Getting by with Binary

“Are you on the bus, or off the bus?” Ken Kesey

I have been astonished recently at the disparagement of what is called ‘binary thinking.’ You know, the sort of thinking people do when distinguishing between themselves and that other person, also on the tennis court, but on the other side of the net.

This criticism is largely used when referring to a person’s personal gender identification. It would be rude to assign such to another person, despite the obvious clues on display when a newborn baby is about to receive that first slap on its bottom. Mere physical fact is so passé. And is that sex assigned? Or just noted?

Nowadays one’s gender self-assignment is only limited by your imagination. No one has been able to annotate all the proliferating qualifiers. I cannot keep track. Color me sieve-sexual.

These days, even facts cannot be counted on to be objectively true. People declare ‘the science to be settled.’ Science doesn’t settle things, though. It asks questions incessantly and seeks to disprove. Considering the vehemence with which it is often declared, ‘settled science’ appears to be just a euphemism for ‘faith.’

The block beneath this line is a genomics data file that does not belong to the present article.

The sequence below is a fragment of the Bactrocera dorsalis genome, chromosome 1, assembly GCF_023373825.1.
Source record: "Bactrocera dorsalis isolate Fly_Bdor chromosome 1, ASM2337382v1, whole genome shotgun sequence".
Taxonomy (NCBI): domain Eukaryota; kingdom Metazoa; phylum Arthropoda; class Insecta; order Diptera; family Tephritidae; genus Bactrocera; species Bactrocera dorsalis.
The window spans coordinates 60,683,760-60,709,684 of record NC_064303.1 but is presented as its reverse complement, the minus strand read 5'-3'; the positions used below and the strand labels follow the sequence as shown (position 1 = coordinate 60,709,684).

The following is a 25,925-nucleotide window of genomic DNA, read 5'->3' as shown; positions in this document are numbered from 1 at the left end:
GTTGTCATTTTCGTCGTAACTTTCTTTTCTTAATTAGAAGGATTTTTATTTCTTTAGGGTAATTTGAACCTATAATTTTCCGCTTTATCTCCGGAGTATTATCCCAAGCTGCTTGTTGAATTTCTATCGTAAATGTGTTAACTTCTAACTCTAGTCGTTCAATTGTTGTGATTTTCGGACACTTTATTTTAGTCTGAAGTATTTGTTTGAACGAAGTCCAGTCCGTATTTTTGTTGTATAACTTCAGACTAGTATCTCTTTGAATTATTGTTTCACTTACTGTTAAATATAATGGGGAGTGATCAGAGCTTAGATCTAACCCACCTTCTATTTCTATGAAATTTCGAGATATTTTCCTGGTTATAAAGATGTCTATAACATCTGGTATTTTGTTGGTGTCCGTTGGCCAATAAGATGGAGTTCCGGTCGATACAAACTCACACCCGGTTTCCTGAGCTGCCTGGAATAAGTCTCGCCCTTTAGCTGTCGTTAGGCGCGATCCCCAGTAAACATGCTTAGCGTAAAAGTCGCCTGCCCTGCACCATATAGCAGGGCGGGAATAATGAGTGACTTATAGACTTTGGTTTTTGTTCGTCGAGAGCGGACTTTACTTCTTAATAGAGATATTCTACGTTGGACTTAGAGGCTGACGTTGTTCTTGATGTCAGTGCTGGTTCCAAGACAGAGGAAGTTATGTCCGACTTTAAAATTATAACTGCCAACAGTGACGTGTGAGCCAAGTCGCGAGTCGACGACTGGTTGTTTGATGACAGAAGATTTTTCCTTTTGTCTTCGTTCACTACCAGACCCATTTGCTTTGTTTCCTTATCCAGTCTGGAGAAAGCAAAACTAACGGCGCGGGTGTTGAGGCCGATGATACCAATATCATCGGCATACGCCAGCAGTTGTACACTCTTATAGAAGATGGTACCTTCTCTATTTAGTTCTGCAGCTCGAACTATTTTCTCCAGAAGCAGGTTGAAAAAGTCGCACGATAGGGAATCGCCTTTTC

BTW, sorry to be writing this on a computer. I know. So binary.

(I once asked a computer programmer if he knows of anyone who writes code comedy. Code Poetry? What rhymes with zero? Nothing.)

“Call me.”

“Oh, but I don’t have your number.”

“That’s okay. Just use one you like.”

Unlike facts, feelings have nuance – feelings shift and morph and transform. Binary thinking is so specific, either this or that. We (as opposed to ‘they’) prefer fluidity as opposed to solidity. Oops! There goes that binary thinking again.

Jungian psychology identified the male/female continuum within each of us. (For instance, I like it when my wife… oh, never mind.) But Jung isn’t being taught any longer. Do feminists resent having to share a continuum with men? They want it all. I recently read that some feminists have declared that one cannot be both a feminist and a conservative. How binary is that?

“Who are you talking about?”

“That two-spirited, non-binary, half-caff, cis-gendered, non-dairy person with a twist, over there.”

“That narrows it down, but… you mean that man?”

“Yeah, with the coffee.”

I want to ask the protester pictured holding a sign calling for ‘no more borders’ why, if borders are obsolete, they want to stay here so badly.

To be honest, binary thinking predominates because it is just so darned convenient. Yes/no.

On/off.

Us/them.

I/thou.

In/out.

Left/right.

Up/down.

Active/passive.

Cold/hot.

Male/female.

Rich/poor.

True/false.

Connected/unplugged.

Should I stop? Start?

Fall in or out of love? Oops, binary.

Slippery slope? Binary.